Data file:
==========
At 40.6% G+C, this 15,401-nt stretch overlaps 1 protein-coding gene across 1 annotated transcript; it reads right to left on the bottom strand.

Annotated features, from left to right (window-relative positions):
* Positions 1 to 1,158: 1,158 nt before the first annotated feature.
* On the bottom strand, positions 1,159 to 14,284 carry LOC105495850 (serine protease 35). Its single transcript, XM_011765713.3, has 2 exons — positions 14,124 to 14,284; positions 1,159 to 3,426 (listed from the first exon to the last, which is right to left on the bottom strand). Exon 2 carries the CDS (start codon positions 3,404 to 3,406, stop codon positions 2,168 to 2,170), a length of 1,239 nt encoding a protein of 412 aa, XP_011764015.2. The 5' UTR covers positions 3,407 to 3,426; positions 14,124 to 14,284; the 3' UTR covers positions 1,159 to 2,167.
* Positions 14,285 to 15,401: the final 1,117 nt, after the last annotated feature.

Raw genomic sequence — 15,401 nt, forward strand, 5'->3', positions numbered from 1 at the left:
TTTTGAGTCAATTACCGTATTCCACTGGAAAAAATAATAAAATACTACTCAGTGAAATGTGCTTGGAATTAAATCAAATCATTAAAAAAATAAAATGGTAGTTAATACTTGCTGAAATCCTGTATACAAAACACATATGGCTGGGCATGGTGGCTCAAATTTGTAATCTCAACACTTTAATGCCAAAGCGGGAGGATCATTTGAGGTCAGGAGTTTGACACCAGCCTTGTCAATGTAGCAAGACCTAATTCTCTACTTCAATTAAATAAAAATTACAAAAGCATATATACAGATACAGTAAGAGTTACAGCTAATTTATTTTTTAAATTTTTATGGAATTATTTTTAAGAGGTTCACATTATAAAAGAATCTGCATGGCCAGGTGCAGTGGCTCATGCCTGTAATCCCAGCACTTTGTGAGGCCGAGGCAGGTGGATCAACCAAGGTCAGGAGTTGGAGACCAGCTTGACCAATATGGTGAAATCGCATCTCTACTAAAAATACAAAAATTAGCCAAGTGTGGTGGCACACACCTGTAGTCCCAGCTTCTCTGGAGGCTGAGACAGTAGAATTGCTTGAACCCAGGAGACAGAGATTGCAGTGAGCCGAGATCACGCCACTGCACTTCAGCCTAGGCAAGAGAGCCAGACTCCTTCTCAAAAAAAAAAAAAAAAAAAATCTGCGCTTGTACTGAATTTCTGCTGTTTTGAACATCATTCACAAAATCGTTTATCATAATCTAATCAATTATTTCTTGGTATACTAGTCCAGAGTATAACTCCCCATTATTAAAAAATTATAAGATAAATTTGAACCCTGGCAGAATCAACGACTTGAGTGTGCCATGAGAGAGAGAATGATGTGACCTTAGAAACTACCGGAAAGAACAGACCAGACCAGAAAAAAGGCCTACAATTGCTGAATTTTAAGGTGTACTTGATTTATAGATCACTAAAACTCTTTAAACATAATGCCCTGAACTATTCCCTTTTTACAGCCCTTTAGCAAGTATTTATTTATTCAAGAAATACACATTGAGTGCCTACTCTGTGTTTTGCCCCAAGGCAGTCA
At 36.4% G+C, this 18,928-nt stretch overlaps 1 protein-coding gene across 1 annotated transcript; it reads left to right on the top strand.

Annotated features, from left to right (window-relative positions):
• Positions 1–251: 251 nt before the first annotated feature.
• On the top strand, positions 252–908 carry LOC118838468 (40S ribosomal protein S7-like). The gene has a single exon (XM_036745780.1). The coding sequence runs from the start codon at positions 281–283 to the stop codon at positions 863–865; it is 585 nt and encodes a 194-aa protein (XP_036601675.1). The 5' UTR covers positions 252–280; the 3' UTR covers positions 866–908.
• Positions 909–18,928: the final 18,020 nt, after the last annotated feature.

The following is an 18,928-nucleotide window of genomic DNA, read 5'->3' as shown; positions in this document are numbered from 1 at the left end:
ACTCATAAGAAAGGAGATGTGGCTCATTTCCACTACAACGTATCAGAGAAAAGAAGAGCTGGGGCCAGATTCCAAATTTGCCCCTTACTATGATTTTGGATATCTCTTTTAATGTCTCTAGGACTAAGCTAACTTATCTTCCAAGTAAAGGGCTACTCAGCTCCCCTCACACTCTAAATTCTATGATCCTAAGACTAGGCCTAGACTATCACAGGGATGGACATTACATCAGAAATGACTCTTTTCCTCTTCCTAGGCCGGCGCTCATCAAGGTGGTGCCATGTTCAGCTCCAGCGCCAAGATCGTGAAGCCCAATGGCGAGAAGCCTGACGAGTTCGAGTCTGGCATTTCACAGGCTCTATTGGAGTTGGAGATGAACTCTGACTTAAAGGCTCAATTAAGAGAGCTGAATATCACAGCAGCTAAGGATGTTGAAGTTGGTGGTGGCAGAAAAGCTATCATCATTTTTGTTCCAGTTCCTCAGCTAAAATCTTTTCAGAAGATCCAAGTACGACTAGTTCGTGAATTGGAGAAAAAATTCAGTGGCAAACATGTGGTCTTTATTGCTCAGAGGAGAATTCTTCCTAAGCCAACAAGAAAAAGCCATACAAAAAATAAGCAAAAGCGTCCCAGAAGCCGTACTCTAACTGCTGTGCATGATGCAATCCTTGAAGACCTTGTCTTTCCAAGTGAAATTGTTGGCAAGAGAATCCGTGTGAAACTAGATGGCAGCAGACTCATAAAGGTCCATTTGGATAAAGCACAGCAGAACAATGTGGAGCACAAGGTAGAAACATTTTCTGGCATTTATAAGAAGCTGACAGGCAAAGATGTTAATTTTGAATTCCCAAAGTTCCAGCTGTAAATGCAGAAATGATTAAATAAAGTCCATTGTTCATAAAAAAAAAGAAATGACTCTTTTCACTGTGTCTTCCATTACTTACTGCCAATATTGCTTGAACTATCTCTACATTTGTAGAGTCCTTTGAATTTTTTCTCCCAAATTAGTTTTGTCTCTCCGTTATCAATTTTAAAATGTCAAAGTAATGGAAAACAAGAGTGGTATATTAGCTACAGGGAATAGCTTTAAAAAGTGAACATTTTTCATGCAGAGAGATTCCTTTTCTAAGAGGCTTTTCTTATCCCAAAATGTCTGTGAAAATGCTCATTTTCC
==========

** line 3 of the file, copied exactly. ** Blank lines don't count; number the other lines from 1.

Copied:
* Positions 1 to 1,158: 1,158 nt before the first annotated feature.